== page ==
to variance.

DR.JOHN WHITE: So what's

the bottom line?

Because some people are saying

you can interpret this data even

though it's based on 12

weeks that the durability

the vaccine, the mRNA vaccines

could provide protection

for years.

Is that what we can conclude,

maybe even a lifetime

for those people

that have been previously

infected with COVID.


immunology is still one

of those fields

where we know a whole lot more

about what happens in animals

than we do what happens

to humans.

But the whole point

of the immune system

is to make an immune response

that lasts your whole lifetime.

And so I think we get very

focused on what's going on

in the blood

because that's easy to see,


But what your immune system is

supposed to do when it sees

a pathogen is it takes that

to the lymph node,

it makes a really strong

immune response.

And then after that, the really

good cells will go to the bone

marrow and they make

those memory cells that are

supposed to last you life.

So we're still trying to figure

out the bone marrow part,

we don't have that data

yet but we should hopefully,

have that soon.

But what we're seeing

in the lymph nodes is they're

making a really good response.

And I think that's promising

that we might have a response

that's going to last

for a long time.

DR.JOHN WHITE: How long is

a long time?


we've only known

about this virus for a year,

actually a little bit more,

well, a year and a half.

So scientists don't like

predicting the future

but I think it's likely

that this is going to be

a durable immune response.

Having yet to that is what is

the virus going to do?


with the variants and mutations.

But could one reasonably

conclude, from your research

that the vaccine effectiveness

for the mRNA vaccines

could last for years?



I think it looks very promising

that you at least make

an antibody response that

is likely to last for quite

some time.

DR.JOHN WHITE: So there Presti,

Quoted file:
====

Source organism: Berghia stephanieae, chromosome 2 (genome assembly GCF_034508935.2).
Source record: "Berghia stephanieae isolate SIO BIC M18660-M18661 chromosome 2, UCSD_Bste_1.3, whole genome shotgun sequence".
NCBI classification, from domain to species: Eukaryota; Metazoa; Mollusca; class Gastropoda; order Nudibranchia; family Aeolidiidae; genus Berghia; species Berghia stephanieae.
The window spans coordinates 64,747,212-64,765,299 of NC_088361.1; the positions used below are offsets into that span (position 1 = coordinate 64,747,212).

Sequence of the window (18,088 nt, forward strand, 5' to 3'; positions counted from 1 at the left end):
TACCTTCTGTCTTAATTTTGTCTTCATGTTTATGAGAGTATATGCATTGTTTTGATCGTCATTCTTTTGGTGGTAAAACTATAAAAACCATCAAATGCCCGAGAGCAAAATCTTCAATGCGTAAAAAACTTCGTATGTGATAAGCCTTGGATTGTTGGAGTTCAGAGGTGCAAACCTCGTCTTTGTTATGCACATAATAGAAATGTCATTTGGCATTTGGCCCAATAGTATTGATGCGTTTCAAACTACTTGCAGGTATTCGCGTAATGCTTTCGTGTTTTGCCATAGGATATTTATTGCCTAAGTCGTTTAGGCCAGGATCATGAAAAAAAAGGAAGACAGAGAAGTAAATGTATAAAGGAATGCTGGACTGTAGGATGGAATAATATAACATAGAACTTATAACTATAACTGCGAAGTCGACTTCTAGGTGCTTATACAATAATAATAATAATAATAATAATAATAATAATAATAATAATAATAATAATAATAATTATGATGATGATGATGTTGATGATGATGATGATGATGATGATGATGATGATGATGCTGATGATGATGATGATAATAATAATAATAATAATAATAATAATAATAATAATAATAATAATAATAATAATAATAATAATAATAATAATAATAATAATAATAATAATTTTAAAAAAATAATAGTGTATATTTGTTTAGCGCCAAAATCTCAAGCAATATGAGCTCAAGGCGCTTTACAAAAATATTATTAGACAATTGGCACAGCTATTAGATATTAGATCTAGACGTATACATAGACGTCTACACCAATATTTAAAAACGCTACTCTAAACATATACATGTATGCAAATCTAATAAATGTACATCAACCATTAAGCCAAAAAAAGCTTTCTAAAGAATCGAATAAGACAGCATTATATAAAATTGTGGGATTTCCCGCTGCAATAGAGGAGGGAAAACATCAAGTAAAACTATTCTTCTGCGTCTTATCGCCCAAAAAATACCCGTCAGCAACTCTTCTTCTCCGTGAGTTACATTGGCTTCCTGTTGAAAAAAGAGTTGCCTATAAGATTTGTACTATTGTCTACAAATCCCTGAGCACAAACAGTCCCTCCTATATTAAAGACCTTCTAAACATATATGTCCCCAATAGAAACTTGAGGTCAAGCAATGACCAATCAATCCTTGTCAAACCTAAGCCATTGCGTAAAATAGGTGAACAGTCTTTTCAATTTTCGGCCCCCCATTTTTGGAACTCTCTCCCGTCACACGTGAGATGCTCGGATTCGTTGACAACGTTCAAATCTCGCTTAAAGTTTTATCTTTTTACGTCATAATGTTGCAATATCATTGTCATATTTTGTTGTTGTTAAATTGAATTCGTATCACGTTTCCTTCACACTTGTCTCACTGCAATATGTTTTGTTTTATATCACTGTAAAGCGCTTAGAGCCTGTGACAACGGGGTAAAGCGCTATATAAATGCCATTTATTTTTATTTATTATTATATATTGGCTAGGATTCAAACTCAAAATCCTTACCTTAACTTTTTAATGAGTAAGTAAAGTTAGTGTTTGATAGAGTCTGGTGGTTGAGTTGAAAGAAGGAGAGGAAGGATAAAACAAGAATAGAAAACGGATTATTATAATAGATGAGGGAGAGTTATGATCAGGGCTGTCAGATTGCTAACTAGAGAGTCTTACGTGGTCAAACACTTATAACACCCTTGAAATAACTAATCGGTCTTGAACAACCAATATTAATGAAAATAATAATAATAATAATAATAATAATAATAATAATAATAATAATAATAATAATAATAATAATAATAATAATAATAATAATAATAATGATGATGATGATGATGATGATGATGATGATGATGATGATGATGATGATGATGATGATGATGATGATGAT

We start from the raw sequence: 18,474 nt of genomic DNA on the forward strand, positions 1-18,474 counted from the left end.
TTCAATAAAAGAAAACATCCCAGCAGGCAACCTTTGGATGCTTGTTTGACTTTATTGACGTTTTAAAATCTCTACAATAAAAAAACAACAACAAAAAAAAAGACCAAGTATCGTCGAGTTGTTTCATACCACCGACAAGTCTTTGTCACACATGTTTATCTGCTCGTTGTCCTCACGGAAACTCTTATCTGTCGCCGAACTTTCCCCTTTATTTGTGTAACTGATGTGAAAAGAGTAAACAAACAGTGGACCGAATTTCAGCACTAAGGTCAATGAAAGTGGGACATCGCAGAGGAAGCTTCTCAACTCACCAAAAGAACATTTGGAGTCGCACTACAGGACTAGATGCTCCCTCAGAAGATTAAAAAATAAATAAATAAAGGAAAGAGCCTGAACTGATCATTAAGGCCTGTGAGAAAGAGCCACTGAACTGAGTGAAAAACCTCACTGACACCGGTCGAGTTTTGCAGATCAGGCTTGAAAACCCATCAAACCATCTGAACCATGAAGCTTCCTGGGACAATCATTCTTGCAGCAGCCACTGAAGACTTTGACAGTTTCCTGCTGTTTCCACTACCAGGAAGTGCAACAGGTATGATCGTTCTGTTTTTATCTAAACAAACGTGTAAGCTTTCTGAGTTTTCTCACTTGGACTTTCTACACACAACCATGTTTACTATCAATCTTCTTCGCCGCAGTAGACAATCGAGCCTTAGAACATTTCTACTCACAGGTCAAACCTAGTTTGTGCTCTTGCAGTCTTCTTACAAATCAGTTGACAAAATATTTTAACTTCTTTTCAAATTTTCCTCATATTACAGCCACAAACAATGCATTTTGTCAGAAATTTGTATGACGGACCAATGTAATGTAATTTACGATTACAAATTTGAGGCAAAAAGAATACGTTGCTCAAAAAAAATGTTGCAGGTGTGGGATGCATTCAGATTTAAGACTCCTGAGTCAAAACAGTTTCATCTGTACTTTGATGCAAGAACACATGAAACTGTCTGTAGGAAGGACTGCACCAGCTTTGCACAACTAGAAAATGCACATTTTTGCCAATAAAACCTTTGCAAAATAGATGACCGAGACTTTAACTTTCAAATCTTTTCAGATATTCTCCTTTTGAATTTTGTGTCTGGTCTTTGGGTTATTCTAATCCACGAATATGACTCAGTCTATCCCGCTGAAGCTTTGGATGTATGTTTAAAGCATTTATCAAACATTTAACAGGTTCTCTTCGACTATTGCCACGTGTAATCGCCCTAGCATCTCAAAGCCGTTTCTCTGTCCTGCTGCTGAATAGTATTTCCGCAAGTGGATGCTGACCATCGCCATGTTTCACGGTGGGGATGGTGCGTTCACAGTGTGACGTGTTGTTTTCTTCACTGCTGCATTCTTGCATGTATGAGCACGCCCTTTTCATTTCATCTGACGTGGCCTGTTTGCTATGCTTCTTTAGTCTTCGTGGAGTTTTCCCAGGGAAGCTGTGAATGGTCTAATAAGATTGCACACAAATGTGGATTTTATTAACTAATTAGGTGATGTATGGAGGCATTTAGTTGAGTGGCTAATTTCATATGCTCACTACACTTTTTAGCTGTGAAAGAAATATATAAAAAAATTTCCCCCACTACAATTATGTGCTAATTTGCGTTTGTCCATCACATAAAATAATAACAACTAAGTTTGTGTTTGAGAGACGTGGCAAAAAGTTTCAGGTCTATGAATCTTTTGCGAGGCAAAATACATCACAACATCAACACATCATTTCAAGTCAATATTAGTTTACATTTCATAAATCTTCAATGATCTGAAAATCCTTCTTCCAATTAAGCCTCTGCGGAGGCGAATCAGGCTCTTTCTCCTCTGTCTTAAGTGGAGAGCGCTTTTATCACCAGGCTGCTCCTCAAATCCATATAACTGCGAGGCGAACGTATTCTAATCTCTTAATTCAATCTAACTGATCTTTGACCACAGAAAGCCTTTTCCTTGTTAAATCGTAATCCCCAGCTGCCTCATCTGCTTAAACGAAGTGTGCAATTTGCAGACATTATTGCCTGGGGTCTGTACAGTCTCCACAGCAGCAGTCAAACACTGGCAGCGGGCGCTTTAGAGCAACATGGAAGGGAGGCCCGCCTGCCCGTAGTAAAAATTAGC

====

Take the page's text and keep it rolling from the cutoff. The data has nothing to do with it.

are a lot of people are excited

about this research

and it may show us that we don't

need boosters, we need a little

more time to tell.

But others will say, Dr. Presti,

it was a very small study.

How do we know

that this information is going

to hold up?


gave us a tremendous opportunity

that we haven't really had

to see how does

your immune system

work to a new virus

and to see it in extreme detail,


So we were able to look

in the blood but also

in the lymph nodes

and hopefully also in the bone


And that's important data.


some encouraging data about how

long the mRNA vaccines may

provide protection

against Coronavirus.

Dr. Presti, I want to thank you

for the research

that you're doing to help

provide answers to the questions

that we're all having.

DR.RACHEL PRETSI: Thank you very


John Whyte, MD, MPH, Chief Medical Officer, WebMD.<br>Rachel M. Presti, MD, PhD, Associate Professor of Infectious Disease, Washington University in St. Louis./delivery/aws/fa/64/fa64eb1e-879a-3bc1-bb83-dd2eb9fb56c2/Presti_063021_v5_,4500k,2500k,1000k,750k,400k,.mp407/02/2021 12:00:0018001200Presti_063021_1800x1200_v2/webmd/consumer_assets/site_images/article_thumbnails/video/covid19-images/Presti_063021_1800x1200_v2.jpg091e9c5e821dab86

Cases more than doubled in Alaska and Arkansas in the last week, and cases went up more than 50% in South Carolina and Kansas, USA Today reported.

More worrisome, the number of hospitalized COVID-19 patients rose sharply in places with a low vaccination rate.

One of those places is Springfield, MO, where the number of hospitalized COVID-19 patients went up 27% over the Fourth of July weekend, The Associated Press reported.

The city’s two hospitals, CoxHealth and Mercy Springfield, were treating 213 COVID-19 patients on Monday, up from 168 on Friday, the AP said. The two hospitals had only 31 COVID-19 patients on May 24.

“After what we’ve seen in the last month, everyone is just holding their breath, especially after a holiday weekend like this, knowing that there were large gatherings,” said Erik Frederick, the chief administrative officer of Mercy Springfield.

The influx of patients was so extreme that Mercy Springfield ran out of ventilators at one point over the weekend and had to borrow some from other hospitals, Frederick said.

The state has had the most new cases per capita in the last 14 days, USA Today said. Only 55.7% of the state’s population had gotten at least one dose of vaccine.

In Mississippi, new COVID-19 cases increased almost 15% in June, with about 95% of those hospitalizations being unvaccinated people, USA Today said.

Show Sources

The New York Times: “See How Vaccinations Are Going in Your County and State.”

USA Today: “Almost half of US reports rising cases, attributed largely to delta variant surge: Latest COVID-19 updates.”

The Associated Press: “Ventilator shortage as Missouri virus hospitalizations spike.”

© 2021 WebMD, LLC. All rights reserved. View privacy policy and trust info